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Only 13% of Vietnam's Urban Sewage Is Treated Before Discharge

With a long coastline and elaborate river systems, Vietnam’s water environment is extremely susceptible to pollution, which is caused by untreated waste that’s discarded straight into the water.

According to statistics by the Ministry of Construction, Vietnam current has 43 urban water treatment plants able to handle 926,000 cubic meters of sewage a day. Alas, the current percentage of wastewater that’s collected and filtered only reaches 13%, reports Bao Tai Nguyen Moi Truong, the mouthpiece of the Ministry of Natural Resources and Environment.

The daily rates of waste discharge are highest in metropolitan areas like Hanoi and Saigon, whose treatment facilities are insufficient in tackling the cities’ waste. At the moment, Hanoi has six water treatment plants: Kim Lien, Truc Bach, Bay Mau, Yen So, North Thang Long-Van Tri and Ho Tay. They are capable of processing just 22% of the capital’s wastewater while the remaining 78% are channeled directly into the environment.

Saigon is in a similar situation as its three treatment plants — Binh Hung, Binh Hung Hoa and Tham Luong-Ben Cat — can only handle 21.2% of the city’s daily discharge of 1.579 million cubic meters of sewage. If a current plan to construct more treatment facilities is actualized by the end of 2020, this figure could increase to 80% of total waste.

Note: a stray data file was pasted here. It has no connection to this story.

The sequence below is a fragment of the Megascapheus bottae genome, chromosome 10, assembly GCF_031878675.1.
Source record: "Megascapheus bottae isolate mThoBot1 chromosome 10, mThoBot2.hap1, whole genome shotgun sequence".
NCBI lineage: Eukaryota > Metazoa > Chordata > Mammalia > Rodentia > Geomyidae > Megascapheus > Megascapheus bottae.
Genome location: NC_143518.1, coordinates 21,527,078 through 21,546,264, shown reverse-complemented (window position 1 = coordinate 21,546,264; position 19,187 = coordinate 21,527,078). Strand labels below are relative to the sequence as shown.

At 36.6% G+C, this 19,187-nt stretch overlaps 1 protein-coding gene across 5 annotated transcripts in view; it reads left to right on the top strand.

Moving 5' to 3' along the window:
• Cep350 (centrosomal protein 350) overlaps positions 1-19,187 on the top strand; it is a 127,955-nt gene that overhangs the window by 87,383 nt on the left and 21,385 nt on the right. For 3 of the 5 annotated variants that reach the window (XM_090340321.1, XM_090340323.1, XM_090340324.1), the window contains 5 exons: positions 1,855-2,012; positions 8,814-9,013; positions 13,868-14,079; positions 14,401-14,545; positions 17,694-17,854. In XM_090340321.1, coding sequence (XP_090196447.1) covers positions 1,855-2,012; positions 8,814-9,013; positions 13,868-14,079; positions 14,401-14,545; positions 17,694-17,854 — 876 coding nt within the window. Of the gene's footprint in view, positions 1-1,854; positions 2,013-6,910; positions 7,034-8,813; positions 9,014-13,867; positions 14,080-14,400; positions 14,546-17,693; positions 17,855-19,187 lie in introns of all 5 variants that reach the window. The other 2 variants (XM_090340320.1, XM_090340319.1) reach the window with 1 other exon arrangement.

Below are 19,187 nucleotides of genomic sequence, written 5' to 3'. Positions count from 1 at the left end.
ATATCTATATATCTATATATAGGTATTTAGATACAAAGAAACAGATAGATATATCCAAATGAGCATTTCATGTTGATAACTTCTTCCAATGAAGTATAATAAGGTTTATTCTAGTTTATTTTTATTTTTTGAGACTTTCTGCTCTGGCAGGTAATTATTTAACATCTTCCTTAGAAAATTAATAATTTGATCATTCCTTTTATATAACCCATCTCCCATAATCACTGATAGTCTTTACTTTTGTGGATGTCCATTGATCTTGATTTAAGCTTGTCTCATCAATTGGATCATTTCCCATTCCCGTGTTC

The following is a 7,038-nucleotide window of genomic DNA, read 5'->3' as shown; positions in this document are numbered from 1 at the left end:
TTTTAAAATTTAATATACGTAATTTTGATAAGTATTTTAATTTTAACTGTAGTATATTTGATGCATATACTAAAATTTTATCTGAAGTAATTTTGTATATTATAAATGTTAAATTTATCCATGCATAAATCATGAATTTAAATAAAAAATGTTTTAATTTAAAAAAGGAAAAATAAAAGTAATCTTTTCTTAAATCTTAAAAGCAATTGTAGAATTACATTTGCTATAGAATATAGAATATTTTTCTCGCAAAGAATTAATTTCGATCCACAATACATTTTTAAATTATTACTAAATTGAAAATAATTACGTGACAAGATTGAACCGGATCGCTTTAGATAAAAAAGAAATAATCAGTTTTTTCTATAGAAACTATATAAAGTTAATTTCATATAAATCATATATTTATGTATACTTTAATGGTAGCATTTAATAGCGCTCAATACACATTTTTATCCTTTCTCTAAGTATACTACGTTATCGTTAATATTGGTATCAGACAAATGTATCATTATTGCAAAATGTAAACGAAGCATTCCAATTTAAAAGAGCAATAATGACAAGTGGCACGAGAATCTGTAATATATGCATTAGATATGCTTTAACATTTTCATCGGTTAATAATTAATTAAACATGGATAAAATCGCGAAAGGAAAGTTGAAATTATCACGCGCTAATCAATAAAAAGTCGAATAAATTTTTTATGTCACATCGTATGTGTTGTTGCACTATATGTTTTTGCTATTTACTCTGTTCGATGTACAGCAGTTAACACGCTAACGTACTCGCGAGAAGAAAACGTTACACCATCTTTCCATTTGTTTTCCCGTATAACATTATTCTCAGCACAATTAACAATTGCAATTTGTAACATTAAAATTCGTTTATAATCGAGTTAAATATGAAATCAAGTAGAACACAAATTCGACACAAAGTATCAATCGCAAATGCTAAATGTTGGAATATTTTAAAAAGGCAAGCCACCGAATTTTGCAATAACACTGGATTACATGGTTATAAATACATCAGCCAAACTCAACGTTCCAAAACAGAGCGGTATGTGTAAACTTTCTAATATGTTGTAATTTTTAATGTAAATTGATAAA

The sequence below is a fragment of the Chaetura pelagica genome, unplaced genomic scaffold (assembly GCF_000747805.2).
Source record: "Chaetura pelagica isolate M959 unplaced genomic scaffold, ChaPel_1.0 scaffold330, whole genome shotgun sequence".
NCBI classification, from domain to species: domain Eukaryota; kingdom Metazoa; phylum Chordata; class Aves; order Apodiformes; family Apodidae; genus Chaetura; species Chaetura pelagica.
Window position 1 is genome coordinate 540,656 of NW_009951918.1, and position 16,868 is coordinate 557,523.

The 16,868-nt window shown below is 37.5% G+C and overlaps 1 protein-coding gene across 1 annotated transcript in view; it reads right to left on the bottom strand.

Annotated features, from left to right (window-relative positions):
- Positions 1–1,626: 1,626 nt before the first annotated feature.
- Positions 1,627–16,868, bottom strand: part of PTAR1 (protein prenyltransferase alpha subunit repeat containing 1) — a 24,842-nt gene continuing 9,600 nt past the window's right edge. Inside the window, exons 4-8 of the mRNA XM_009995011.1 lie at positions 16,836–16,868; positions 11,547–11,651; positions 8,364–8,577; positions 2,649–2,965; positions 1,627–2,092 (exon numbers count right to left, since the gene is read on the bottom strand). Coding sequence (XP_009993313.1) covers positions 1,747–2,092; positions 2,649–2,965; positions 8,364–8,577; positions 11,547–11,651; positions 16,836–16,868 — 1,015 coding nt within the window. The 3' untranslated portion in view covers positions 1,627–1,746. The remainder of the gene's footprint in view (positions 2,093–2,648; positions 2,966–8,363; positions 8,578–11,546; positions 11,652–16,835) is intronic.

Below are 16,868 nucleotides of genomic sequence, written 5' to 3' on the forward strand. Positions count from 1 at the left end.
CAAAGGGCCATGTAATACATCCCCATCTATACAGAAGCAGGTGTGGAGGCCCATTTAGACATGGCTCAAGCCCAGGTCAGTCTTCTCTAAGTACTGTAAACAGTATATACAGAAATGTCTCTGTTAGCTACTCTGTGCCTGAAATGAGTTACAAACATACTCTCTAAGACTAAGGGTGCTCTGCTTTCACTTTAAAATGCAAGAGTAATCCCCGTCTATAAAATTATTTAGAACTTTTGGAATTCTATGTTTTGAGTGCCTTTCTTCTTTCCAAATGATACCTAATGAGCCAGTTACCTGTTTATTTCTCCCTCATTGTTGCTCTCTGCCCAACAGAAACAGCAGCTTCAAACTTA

Many urban areas in Vietnam are suffering from the same pollution problem, but solving it has been a struggle. According to the Hanoi People’s Committee, there are ongoing projects to build more treatment plants, but they are severely delayed due to a lack of financial resources.

In May 2018, the Center of Environment and Community Research (CECR) presented the result of a four-year study on the state of water quality in 63 provinces and cities in Vietnam. The data also reflects the inadequate handling of wastewater.

According to CECR Director Nguyen Ngoc Ly, “the majority of wastewater only receives primary treatment in septic tanks [where solids and organics are reduced through settling and anaerobic processes] before it is discharged through the sewer system into the environment.”

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